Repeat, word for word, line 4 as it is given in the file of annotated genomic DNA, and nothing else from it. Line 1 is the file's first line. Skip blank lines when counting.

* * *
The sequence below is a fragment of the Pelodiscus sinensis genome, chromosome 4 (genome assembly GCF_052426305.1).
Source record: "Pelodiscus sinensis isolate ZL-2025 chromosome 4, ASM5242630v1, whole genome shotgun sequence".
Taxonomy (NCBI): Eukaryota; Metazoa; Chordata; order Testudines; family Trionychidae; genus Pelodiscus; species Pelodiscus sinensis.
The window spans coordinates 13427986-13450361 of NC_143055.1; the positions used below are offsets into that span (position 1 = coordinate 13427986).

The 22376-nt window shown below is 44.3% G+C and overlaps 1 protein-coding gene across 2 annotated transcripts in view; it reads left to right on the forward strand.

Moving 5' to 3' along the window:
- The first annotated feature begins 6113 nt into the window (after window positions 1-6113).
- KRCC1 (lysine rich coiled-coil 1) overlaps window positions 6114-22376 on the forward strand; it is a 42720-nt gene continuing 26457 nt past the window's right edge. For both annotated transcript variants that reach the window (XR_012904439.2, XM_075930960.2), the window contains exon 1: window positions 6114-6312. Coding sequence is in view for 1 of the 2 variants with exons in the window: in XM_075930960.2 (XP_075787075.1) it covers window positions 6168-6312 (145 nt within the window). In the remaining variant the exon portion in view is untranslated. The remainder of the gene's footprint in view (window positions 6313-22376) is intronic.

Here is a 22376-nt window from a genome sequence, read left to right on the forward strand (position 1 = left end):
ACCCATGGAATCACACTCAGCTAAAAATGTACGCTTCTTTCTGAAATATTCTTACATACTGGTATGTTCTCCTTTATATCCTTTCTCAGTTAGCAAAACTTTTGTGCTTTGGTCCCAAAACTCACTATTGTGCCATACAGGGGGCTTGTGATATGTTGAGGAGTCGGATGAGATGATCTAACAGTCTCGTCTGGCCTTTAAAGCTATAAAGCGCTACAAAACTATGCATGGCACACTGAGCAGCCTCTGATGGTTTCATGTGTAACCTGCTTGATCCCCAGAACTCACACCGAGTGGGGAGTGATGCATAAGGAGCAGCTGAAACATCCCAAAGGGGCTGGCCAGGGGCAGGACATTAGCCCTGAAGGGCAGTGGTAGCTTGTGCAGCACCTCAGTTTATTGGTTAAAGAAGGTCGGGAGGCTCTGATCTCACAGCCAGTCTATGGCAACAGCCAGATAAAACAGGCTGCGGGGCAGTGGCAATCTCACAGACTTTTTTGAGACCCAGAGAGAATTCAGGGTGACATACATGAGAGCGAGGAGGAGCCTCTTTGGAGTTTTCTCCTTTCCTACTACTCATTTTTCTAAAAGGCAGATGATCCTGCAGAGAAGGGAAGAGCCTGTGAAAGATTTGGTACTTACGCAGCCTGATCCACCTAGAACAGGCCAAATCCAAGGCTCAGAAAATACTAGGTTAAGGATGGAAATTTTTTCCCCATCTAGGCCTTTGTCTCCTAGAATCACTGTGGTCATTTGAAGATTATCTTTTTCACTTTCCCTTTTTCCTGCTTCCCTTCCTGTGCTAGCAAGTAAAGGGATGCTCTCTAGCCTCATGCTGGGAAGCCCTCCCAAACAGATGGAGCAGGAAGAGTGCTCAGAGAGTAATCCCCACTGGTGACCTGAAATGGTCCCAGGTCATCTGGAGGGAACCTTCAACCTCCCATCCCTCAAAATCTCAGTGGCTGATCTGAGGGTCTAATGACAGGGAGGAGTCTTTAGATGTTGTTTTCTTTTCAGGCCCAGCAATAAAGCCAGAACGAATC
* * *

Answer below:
The window spans coordinates 13427986-13450361 of NC_143055.1; the positions used below are offsets into that span (position 1 = coordinate 13427986).